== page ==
Scripps Professor Applies to Expand Incarcerate Justice Program

As part of Scripps professor Nancy Neiman Auerbach’s Political Economy of Food class, students participate in an internship to partner with formerly incarcerated women to make and sell artisanal food products. With Auerbach’s application for a $100,000 grant, the program may expand to fund a co-op for entrepreneurial education for formerly incarcerated women. 

The internship program is through Crossroads,
Inc., a home in Claremont where formerly incarcerated women live for six months
and learn skills such as business and money management, community building, cooking
and gardening. The women of Crossroads collaborate with students in hand-making
and selling artisanal seasonal food products through Fallen Fruit from Rising
Women, a food justice program focused on social entrepreneurship and spearheaded by Auerbach. 

“What’s exciting about women starting their own businesses, and particularly these women and these students, is that they’re a group of people already committed to a social justice vision,” Auerbach said. 

The familiar orange jugs of minted lemonade that often appear at Scripps afternoon tea and other events come from Fallen
Fruit from Rising Women. In
addition to lemonade, granola and preserves are also available at Mallott as
well as the Motley Coffeehouse.

Fallen Fruit from Rising Women is unique in its emphasis on homemade and organic products. All of the fruit used in the co-op’s products is donated from
local gardens, ensuring that every product is strictly seasonal. The use of
store-bought ingredients is also limited; the women even derive their own
pectin for making the jams and preserves.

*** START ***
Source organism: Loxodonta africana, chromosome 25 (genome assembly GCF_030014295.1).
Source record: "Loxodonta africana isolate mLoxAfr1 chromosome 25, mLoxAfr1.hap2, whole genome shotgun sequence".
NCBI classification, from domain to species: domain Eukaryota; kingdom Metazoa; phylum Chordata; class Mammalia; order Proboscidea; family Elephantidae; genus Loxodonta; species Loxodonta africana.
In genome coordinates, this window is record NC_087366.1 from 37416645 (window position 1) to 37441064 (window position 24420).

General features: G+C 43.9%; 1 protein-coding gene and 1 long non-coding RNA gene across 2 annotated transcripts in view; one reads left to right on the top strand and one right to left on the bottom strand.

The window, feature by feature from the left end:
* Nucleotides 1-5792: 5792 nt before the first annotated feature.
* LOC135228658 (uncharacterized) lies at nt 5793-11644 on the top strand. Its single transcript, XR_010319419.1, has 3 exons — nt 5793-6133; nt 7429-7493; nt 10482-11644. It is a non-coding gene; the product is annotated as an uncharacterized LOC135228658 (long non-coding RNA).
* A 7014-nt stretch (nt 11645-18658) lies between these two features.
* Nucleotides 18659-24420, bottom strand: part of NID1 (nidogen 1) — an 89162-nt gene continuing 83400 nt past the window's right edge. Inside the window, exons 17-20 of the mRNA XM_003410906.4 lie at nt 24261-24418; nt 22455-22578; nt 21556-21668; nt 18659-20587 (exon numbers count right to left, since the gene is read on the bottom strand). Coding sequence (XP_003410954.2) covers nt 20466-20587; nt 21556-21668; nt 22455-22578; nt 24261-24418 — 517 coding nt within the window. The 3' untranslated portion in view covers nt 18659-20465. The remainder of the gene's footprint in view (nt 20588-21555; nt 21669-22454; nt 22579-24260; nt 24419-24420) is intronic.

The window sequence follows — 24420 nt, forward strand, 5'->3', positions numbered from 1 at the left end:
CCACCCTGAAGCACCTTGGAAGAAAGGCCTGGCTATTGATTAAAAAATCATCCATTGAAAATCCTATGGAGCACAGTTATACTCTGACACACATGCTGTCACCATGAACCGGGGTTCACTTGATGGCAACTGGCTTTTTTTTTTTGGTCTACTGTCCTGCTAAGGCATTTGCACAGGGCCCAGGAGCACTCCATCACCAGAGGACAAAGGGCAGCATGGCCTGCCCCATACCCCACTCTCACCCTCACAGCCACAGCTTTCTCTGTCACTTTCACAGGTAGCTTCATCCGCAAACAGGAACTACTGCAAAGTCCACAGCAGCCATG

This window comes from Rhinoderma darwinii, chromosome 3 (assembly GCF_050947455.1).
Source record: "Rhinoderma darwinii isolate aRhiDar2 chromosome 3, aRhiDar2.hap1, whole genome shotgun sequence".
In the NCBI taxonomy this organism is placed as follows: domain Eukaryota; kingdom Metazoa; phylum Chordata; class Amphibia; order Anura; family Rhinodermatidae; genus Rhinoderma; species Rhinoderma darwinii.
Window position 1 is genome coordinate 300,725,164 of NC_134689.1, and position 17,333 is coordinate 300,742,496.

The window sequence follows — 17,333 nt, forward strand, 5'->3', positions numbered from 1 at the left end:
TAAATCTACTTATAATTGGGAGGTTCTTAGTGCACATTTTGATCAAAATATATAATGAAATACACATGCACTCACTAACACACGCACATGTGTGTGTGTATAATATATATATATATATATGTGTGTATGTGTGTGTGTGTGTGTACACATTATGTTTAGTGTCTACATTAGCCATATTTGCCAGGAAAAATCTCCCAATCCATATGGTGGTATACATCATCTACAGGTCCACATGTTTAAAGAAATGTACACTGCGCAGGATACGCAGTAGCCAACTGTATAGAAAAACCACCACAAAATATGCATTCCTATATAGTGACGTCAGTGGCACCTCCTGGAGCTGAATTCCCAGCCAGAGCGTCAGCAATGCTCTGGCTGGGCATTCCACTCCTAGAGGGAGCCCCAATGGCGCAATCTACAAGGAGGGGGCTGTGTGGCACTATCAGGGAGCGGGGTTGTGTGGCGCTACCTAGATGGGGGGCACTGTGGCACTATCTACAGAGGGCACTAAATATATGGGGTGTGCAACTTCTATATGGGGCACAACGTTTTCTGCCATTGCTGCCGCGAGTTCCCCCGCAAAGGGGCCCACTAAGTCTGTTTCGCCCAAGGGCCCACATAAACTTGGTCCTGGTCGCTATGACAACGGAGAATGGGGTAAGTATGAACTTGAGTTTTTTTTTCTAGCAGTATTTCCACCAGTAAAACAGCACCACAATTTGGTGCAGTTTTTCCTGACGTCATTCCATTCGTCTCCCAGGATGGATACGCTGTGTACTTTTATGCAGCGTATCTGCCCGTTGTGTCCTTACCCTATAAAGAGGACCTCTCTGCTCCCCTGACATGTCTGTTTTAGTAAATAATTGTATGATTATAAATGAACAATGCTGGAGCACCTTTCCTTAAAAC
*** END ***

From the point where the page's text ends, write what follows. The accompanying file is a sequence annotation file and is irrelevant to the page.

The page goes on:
The women of Crossroads and students also sell their wares at the local farmers market. Last week alone, the group made $700. 

All of the profit generated from Fallen Fruit from Rising
Women products goes directly back to the women at Crossroads, but perhaps more important
to the success of the enterprise is the program’s emphasis on community-building.
The women of Crossroads and the student interns learn together as they work in
the kitchen. In addition to mastering practical entrepreneurial and business skills,
participants gain knowledge and new perspectives through working with former inmates—individuals with whom they may not interact with in such depth otherwise. 

For Kate Restaino SC ’16, this very focus on creating relationships drew her to the internship. 

“I’m not doing EA; I’m
not doing politics, like the majority of the people in the class,” Restaino said. “But
I’d heard such great things. Everyone says that working with the Crossroads
women is amazing, so I kind of went in for that, instead of the making food.”

In order to increase the scope of what Fallen Fruit from Rising
Women can do, Auerbach has applied for a grant of $100,000 from the county of
Los Angeles through the LA2050 initiative. The initiative is primarily backed by
the Goldhirsch foundation, a group committed to spending $1,000,000 towards programs that will positively impact how L.A. County
evolves in the next 40 years. 

A program can win the grant either by garnering
the most votes online or by being voted the best by a jury that reviews the
projects. Voting ran from Sept. 2 to Sept. 16, and the process is now in the
tallying phase until the winner is announced by Sept. 30.

If Fallen Fruit from Rising Women wins the grant, Auerbach aims
to implement a co-op for Crossroads graduates and a Social Entrepreneurs
Academy, which will operate with the participation of Claremont Colleges
faculty and students. The goal is “to provide job opportunities for women on parole, build social
capital and business literacy skills, and encourage collaboration and community
building,” according to the campaign site.

Crossroads graduates
would be able to join the co-op as owner-employees, where Auerbach says that they
can “give time to social enterprise and also be able to engage in democratic

While Auerbach aims to increase the profits from the sale of Fallen Fruit From Rising Women’s goods, the creation of a co-op model would provide women with the skills
they need for entrepreneurship. In expanding the project, Auerbach has a vision for the future
that extends beyond the year 2050.

For Auerbach, this project is about changing the structure of
capitalism to a more democratic and just way of doing things. 

“If it’s not,
it’s not worth doing,” she said.

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